Drunkenness destroys the immune system of young people

An interesting study was conducted recently by scientists from the city of Chicago, USA. The authors of this study claim that although young people are less likely to suffer from severe hangovers after alcohol abuse than older people, heavy alcohol intake significantly suppresses their immune system (that of healthy young people).

According to data from the Center for Disease Control and Prevention /CDC/, 1 in 6 adults in the United States consumes alcohol 4 times a month, most often alcoholic beverages are drunk by young people aged 18 to 34.< /p>

Drunkenness in US law is called when a person’s blood alcohol level is 0.8 per mille and above, people with such blood alcohol levels are prohibited from driving.

The indicated blood levels are reached after 4 drinks for women and 5 for men, taken over a period of 2 hours. For comparison, in Bulgaria, this indicator is even lower – 0.5 ppm of alcohol in the blood, at which, according to the Road Traffic Act, it is absolutely inadmissible to drive a car, and driving with 1.2 ppm of alcohol in the blood carries criminal liability.< /p>

The results of previous studies have shown that people seeking medical help with injuries in most cases suffered these injuries while under the influence of alcohol and that alcohol increases the risk of injuries, particularly falls, burns, gunshot wounds, traffic accidents and other types of trauma.

In addition to all the other negative effects of alcohol abuse, drunkenness lowers the body’s ability to recover from injuries and its resistance to infection.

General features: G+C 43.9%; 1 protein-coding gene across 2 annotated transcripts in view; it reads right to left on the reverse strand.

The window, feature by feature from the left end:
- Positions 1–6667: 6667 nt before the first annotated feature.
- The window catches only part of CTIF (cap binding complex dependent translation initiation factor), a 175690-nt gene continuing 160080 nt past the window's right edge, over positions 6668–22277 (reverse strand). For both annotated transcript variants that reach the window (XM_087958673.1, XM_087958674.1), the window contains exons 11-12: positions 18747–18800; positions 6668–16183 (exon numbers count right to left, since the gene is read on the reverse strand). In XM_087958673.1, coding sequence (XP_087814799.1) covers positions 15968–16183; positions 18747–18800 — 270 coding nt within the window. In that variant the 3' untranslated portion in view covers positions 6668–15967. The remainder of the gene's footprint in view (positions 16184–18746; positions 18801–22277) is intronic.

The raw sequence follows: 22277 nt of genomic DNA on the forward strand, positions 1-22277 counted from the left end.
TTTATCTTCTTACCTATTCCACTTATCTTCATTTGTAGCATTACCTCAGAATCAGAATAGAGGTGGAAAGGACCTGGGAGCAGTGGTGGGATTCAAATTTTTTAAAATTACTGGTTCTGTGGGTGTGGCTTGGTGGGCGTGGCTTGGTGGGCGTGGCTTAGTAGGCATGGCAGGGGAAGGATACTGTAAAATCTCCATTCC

Dr. Elizabeth Kovacs, one of the co-authors of the study, stated that until now we have not had a full idea of ​​the extent to which the harmful effects of alcohol abuse have on our immune system.

In her research, she studied 8 men and 8 women with an average age of 27. Before the tests, each participant drank 4-5 drinks of vodka, i.e. 200-250 ml and enough to meet the definition of drunkenness.

Blood samples were taken from the participants 20 minutes after reaching the peak of intoxication, and when examining the state of the immune cells, it was found that their functions were inhibited or, in other words, suppressed.

Blood samples were subsequently taken 2 and 5 hours after the peak of alcohol intoxication, respectively, and the tests showed reduced activity of the main immune cells compared to when the participants were sober.

The greatest reduction in activity, under the influence of alcohol, was found in leukocytes, especially monocytes and natural killer cells, which are considered essential components of the immune system. In addition, an increased level of certain cytokines – proteins that signal the immune system that it is time to reduce activity – was observed.

The intervals for blood sampling were not chosen by chance – in these periods, people most often go to the emergency department, because they got it as a result of alcohol intoxication.

In the future, the authors of this study plan to conduct a similar study among patients admitted to burn units to compare the immune system parameters of drunk and sober patients.

The new study will also measure the patients’ immunogram scores, and compare the extent of lung damage, the extent of total multiple organ failure, and the death rate in both groups.

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